State of Alabama “Bans” Sustainable Development (aka “Agenda 21″) – The folks in Alabama have just passed a law that says quite clearly that they don’t want anything
    to do with sustainability. Though they might not have any problem with clean air and water and all that, it seems to be the planning for it that is the problem. Because planning, after all, is apparently what communists do…..

    Now, consider what the largest private landowner in the United States has come to think about sustainability and the United Nations:

    Ted Turner’s case for the UN – Why does the United Nations matter and why is the world body still irreplaceable? Because modern civilization as we know it would not exist without the United Nations, U.S. media mogul and philanthropist Ted Turner contends in a new book by veteran environmental journalist Todd Wilkinson. “Last Stand: Ted Turner’s Quest to Save a Troubled Planet” explores how the owner of the Time Warner empire evolved from being an ardent capitalist to becoming convinced that “the world’s wealthiest have a moral obligation to give back to society,” writes Wilkinson in the U.N. Foundation blog. “As Ted says in the book, most of the challenges facing humanity and the natural world — population, social justice issues, climate change, the biodiversity crisis and even the nuclear threat — are at their core related to poverty, inequality and environmental degradation,” the author adds. That “triple bottom line,” according to Wilkinson, is practiced “at scale” by the so-called “green businessman”….

  2. This is the issue that refuses to die. Agenda 21 is nothing more than a set of suggestions. It has absolutely nothing to do with giving any authority any sort of power, especially the UN. Just because it was written by the UN, the fruitcakes have lost their mind over it and are now knee-jerk suspicious of any form of land use policies – 99% of which have nothing to do with anyone’s private home anyway.

  3. Terrible, lazy article. What is the point of repeating conspiracy theorist talking points, when you don’t even both to interview them or the experts who can quickly debunk this hogwash? The article is also about two years too late: this issue has been well-covered on the blogosphere and mainstream media, and it’s losing steam as a topic because, when you’re fighting an issue that doesn’t really exist, (U.N. control of communities via Agenda 21) it’s hard to stay motivated to fight. There are actually *real* issues in America that we have to contend with.

    This author seems to think that Agenda 21 is really an actual active program at work in America. Too bad she did so little investigation. News flash: the U.N.’s 20-year-old plan never caught on here! Instead, local governments and communities decide for themselves what types of places they want to create. They make their own plans and set their own goals, and nonprofits like ICLEI help them achieve their own goals, not someone else’s. And yes, many communities have decided that “sustainability” is a good thing — ensuring that their children and grandchildren have the same quality of life as they themselves do today. Very controversial!

    That’s what’s so frustrating about the anti-Agenda 21 crowd: They never catch on that sustainability is really just common sense. This article fails to convey that as well, or any true sense of what this topic is about.

    1. Thanks for everyone’s comments!

      Don: Thanks for your criticism, but I think we have a misunderstanding. This wasn’t an attempt to explain sustainability, its benefits or the many programs and industries that exemplify its goals. I believe many of my other articles strive toward that goal already.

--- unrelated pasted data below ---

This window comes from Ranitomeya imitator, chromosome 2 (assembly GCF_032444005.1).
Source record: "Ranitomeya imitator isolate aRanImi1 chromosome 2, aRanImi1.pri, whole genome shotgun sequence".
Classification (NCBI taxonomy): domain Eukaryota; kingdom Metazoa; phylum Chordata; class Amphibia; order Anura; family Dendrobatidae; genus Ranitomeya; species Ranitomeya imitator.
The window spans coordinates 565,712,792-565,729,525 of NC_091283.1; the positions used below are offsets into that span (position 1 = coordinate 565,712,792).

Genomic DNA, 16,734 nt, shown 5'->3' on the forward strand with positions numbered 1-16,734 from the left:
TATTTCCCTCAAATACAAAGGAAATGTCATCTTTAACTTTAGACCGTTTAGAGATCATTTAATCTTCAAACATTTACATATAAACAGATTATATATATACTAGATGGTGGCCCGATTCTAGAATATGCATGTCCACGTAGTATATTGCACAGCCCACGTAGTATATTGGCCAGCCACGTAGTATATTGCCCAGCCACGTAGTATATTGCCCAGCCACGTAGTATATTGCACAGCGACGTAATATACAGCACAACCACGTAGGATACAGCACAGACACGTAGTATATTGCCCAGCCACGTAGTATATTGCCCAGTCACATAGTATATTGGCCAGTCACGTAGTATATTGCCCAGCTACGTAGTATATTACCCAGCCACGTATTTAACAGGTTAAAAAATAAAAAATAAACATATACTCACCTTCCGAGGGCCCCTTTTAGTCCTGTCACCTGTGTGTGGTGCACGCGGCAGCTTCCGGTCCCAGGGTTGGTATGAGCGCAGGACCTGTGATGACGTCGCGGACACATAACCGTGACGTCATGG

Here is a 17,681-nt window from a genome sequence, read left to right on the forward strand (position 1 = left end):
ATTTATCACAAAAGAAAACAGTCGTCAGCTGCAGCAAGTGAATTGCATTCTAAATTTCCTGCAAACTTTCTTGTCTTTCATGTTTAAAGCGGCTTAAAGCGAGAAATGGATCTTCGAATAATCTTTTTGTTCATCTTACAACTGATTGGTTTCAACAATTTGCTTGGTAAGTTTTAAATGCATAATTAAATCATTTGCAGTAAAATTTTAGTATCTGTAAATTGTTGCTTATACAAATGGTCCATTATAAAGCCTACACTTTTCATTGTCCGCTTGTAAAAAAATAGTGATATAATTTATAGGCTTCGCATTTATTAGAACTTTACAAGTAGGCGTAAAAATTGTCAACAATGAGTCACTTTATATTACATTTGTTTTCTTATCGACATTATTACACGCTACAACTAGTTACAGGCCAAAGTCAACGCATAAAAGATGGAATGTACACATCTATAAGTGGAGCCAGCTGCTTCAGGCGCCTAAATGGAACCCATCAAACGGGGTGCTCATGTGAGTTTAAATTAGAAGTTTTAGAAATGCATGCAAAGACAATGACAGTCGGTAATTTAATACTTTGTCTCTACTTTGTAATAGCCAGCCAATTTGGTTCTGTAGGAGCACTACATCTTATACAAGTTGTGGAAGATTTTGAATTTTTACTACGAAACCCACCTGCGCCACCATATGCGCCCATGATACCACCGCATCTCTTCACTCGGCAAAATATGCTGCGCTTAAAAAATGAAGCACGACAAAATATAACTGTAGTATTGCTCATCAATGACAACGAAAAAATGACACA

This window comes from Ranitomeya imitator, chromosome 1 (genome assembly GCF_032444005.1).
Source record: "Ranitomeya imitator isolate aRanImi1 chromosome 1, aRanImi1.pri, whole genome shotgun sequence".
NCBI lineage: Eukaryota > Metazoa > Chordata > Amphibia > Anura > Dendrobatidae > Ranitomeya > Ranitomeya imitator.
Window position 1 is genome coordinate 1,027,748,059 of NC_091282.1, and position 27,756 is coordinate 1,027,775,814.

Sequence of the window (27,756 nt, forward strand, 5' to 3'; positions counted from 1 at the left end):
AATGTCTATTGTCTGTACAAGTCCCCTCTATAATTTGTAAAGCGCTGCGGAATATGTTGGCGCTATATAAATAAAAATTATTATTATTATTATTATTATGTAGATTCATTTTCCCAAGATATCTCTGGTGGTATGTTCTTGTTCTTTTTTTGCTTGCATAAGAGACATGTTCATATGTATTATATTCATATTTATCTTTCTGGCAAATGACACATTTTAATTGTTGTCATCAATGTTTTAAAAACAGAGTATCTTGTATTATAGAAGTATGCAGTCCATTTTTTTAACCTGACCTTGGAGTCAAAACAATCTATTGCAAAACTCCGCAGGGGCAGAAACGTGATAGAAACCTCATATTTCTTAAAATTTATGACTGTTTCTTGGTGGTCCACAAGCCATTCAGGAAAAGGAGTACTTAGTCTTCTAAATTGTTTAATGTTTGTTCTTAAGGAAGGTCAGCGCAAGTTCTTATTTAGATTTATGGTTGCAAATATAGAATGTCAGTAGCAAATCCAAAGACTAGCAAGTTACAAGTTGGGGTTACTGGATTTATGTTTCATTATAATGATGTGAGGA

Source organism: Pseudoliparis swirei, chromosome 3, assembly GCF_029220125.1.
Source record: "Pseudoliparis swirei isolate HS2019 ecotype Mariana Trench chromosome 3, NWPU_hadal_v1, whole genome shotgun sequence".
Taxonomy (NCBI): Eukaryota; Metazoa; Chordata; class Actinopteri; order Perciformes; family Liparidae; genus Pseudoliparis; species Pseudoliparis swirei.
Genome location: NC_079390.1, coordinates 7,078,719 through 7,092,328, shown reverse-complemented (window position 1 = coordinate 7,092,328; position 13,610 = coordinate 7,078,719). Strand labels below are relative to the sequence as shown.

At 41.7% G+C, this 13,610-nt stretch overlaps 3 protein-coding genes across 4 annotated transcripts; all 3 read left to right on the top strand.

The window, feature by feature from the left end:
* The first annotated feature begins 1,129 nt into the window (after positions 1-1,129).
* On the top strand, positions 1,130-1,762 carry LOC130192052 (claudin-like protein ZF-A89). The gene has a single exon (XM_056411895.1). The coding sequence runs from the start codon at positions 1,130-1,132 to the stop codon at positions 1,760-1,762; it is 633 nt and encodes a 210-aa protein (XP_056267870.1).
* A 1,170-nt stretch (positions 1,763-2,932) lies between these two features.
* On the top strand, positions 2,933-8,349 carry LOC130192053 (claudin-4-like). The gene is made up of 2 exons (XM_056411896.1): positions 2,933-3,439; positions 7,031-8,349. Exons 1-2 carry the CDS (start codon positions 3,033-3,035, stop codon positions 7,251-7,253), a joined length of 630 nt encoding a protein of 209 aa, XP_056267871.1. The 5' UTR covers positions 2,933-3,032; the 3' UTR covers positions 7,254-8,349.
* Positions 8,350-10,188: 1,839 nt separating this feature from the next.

This was about the perspectives of the John Birch Society toward sustainable development, in particular the goals of Agenda 21. Whether you or I build our lives around Agenda 21, JBS seems to feel it is important enough issue to (still) place it front and centre on its website and use (questionably, as you point out) as a means for knocking down the viability of sustainable development.

      As to your comment that Agenda 21 is a 20-year-old program, I agree, and you may be right about its limited life span. That was the point of my closing remark that it’ll be interesting to see whether Agenda 21’s legacy continues. If communities in the States have found pathways to sustainability without the UN-supported program, great. But I’m not sure JBS is convinced that it isn’t still a good model by which to prove that working together with other nations for a more environmentally efficient and supportive world won’t work. Personally, like you, I’ve seen enough to feel that sustainable development really does make a difference.

      Thanks again for your comments!

      1. This is the *John Birch Society* you’re talking about, as if they aren’t a loony organization, as if their theories and conspiracies deserve mainstream consideration. Is it really newsworthy as an issue because JBS puts it on their website homepage? If this were 40 years ago, would you write a respectful article about how JBS opposes civil rights for African Americans, and how we should consider this worthwhile point of view?

        You’ve taken the JBS talking points and repeated them in an article, given them credence, and accepted their framing of sustainability as THE framing, when it’s a fringe framing and conspiracy theory, and then no mainstream counterpoint at all. That’s why I criticized this article.

        1. Hi Don: I don’t know where you live, but one of the reasons I chose to do this article is because if you live in semi-remote rural areas of the U.S. you find that it is anything but a dead issue and in fact, very much a current conversation and point of view. And the issues of what drives policies and attitudes toward sustainability are decided as much around the farmhouse kitchen table and local early-morning coffee venues as the workshops, organic coops and Starbucks in the city. JBS’s highlighting and attack of Agena 21 (and certainly its views on the United Nations) is a current topic in deep rural areas, including by people who also look for info on alternative perspectives, such as on this site.

          As to “respectable” approaches: I think that is what gets people to look and listen many times, (including airing JBS’ own recent and past statements). It’s the history and facts of what they have said that are important here, not any anger a journalist may feel about an issue. By talking about this we’ve already laid a foundation for others to question and become informed about this topic.

          Thanks again for writing. Comments are always valued.